Similar measures have also been adopted across the continent and passengers with suspected cases of the virus are placed in quarantine.
WHO Director-General, Tedros Ghebreyesus, had on Wednesday classified the ongoing outbreak as a pandemic.
This was due to the erratic spread of the disease across countries in the world. As of time of reporting, about 125,000 cases have now been reported to WHO, from 118 countries and territories.
In the past two weeks, the number of cases reported outside China has increased almost 13-fold, and the number of affected countries has almost tripled.
The second reason the WHO DG gave, “is that despite our frequent warnings, we are deeply concerned that some countries are not approaching this threat with the level of political commitment needed to control it.”
WHO Regional Director for Africa, Matshidiso Moeti said “with Covid-19 officially declared a pandemic, all countries in Africa must act.”
He added that “every country can still change the course of this pandemic by scaling up their emergency preparedness or response. Cases may still be low in Africa and we can keep it that way with robust all-of-government actions to fight the new coronavirus.”
Containment, according to WHO is the most appropriate strategy for African countries. In order to do that the WHO Regional Office for Africa is “shifting from readiness to response mode.”
People who have come in contact with those confirmed to have the virus are being traced and efforts are being made to encourage early detection and surveillance capabilities at ports, airports and land crossings.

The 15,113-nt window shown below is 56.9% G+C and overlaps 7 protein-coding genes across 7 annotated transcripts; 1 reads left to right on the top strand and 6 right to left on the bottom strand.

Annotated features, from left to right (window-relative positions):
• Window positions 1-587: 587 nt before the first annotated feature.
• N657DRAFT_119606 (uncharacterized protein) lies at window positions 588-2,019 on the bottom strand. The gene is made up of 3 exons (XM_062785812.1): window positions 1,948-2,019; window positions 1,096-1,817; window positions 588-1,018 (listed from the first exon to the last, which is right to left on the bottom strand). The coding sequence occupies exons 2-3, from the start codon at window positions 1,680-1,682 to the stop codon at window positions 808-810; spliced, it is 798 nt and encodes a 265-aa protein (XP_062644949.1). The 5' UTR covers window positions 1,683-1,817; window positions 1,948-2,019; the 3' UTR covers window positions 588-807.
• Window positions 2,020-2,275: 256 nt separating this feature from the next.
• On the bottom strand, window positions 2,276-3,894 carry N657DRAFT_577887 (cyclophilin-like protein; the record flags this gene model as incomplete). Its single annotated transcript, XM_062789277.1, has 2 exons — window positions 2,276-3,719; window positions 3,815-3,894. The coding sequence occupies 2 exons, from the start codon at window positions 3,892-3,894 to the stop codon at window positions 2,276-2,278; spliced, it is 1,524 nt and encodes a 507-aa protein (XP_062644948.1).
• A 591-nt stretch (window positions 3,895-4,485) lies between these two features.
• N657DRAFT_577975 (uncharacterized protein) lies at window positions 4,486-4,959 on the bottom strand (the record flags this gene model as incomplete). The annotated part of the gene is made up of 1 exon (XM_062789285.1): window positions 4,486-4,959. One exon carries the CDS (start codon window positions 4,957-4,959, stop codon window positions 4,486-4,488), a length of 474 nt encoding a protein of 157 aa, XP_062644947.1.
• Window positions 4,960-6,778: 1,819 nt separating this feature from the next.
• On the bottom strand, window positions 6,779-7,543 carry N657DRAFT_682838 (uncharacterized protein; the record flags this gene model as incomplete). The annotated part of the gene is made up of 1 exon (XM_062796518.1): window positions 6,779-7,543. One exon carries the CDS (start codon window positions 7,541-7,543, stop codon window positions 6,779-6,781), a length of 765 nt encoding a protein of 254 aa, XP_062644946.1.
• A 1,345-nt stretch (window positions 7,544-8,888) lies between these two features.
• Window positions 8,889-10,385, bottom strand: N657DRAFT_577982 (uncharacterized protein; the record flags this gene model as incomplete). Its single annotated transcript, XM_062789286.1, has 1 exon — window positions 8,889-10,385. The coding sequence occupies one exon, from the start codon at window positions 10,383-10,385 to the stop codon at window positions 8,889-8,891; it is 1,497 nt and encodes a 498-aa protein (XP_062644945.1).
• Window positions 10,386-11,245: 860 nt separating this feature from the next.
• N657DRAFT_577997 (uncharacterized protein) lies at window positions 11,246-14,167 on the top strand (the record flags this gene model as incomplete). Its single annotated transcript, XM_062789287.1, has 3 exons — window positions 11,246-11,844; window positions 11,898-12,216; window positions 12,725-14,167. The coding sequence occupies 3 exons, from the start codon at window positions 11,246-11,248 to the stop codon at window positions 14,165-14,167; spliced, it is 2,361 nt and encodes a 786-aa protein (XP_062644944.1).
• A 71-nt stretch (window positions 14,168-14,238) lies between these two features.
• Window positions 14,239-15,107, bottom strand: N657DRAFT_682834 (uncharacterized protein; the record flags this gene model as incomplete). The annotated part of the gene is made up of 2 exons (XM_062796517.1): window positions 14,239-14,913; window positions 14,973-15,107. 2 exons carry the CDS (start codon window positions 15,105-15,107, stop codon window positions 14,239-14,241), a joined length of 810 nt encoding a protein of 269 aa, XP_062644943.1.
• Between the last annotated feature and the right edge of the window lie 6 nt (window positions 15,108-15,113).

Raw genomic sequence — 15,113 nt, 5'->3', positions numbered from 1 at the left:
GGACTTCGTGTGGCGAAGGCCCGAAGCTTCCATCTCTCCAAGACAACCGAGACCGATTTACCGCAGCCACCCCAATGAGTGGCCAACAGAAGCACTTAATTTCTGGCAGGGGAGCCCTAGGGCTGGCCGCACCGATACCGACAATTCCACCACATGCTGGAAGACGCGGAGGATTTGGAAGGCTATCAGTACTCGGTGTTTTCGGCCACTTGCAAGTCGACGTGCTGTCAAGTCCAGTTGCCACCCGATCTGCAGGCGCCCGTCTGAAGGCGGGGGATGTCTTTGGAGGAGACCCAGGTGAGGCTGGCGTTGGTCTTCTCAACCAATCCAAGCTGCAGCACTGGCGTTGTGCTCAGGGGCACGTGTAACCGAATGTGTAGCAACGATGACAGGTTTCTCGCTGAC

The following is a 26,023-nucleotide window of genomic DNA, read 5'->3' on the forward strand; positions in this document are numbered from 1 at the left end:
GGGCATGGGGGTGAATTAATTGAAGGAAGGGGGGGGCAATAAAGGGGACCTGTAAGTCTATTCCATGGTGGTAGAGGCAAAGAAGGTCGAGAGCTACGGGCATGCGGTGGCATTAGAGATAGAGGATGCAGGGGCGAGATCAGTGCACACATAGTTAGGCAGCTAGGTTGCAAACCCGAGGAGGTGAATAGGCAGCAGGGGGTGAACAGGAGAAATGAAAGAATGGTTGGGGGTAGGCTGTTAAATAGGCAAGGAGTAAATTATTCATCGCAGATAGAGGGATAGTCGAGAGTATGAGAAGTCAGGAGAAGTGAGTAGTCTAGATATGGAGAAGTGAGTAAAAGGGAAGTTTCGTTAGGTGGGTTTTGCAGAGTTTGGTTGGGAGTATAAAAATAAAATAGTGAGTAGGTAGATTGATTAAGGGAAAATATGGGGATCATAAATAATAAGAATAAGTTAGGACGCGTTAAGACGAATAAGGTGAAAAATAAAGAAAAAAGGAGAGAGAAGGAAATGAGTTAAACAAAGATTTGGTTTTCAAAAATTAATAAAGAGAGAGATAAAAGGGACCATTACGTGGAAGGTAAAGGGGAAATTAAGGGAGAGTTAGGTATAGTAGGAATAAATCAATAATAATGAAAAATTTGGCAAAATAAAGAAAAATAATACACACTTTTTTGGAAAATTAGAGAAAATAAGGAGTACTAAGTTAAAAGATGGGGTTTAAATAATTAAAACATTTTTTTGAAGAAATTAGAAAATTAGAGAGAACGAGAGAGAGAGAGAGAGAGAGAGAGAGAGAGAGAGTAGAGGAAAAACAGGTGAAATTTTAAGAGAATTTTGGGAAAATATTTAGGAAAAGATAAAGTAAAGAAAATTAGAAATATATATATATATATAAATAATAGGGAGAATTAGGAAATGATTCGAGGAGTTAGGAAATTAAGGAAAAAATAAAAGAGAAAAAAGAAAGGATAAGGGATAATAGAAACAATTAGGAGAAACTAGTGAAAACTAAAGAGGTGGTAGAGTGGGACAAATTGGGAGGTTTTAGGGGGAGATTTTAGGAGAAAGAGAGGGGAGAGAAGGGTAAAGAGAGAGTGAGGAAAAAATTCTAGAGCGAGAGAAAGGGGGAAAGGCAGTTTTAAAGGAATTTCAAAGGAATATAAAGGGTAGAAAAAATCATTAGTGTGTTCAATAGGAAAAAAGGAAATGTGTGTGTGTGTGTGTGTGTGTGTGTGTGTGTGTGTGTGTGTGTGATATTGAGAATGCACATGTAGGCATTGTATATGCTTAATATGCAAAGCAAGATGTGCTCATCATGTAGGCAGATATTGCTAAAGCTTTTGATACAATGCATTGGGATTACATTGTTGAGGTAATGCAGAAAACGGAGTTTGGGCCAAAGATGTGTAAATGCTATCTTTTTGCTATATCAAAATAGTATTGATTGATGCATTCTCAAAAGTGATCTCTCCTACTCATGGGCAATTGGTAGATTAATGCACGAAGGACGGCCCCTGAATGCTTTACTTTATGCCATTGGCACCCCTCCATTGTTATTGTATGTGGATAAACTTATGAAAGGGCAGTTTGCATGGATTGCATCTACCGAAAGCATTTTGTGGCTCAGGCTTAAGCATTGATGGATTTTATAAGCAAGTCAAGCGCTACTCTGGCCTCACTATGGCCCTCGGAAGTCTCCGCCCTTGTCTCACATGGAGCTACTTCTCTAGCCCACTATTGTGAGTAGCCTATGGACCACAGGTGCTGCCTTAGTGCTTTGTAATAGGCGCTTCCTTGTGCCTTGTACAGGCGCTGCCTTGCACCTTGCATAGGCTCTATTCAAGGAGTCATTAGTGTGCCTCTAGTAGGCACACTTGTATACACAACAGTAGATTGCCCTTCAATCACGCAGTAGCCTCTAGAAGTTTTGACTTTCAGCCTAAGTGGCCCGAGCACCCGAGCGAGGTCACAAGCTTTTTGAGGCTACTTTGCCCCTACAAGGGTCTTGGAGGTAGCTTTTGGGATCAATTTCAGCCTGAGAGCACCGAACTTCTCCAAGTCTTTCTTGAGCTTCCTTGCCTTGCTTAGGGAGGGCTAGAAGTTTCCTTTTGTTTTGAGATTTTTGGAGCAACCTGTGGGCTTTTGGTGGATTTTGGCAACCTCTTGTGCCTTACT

WHO reports that there are 62 of their experts in technical areas- coordination, treatment, infection, prevention and control, community engagement and surveillance who have been deployed across 18 countries, and even more, deployments are planned.
These experts are “assisting national governments in their response, helping them to manage the disease and prevent onward transmission.”
Tools for Member States are being developed to help with the “rapid collection and reporting of alerts, cases and contact data, streamlining and eventual contact tracing.”
A WebEx training was recently held to help surveillance focal points and data managers in-country on the use of these tools.
WHO is also striving to fill critical gaps such as the demand for personal protective equipment (PPE)- gloves, masks, hand sanitizers and will focus mainly on countries with confirmed cases and also their neighboring countries.
“In addition, transfers of PPE from WHO’s main warehouse in Dubai to a regional distribution hub in Accra is underway, and nine countries in the African region are due to receive deliveries of PPE directly from Dubai. At a global level, WHO is preparing new guidance on the proper use of PPEs.”
Virus transport media (VTMS), which are “container for safe and secure transportation, maintenance and storage of clinical samples containing viruses” are also emerging. Countries with critical shortages are the first priority.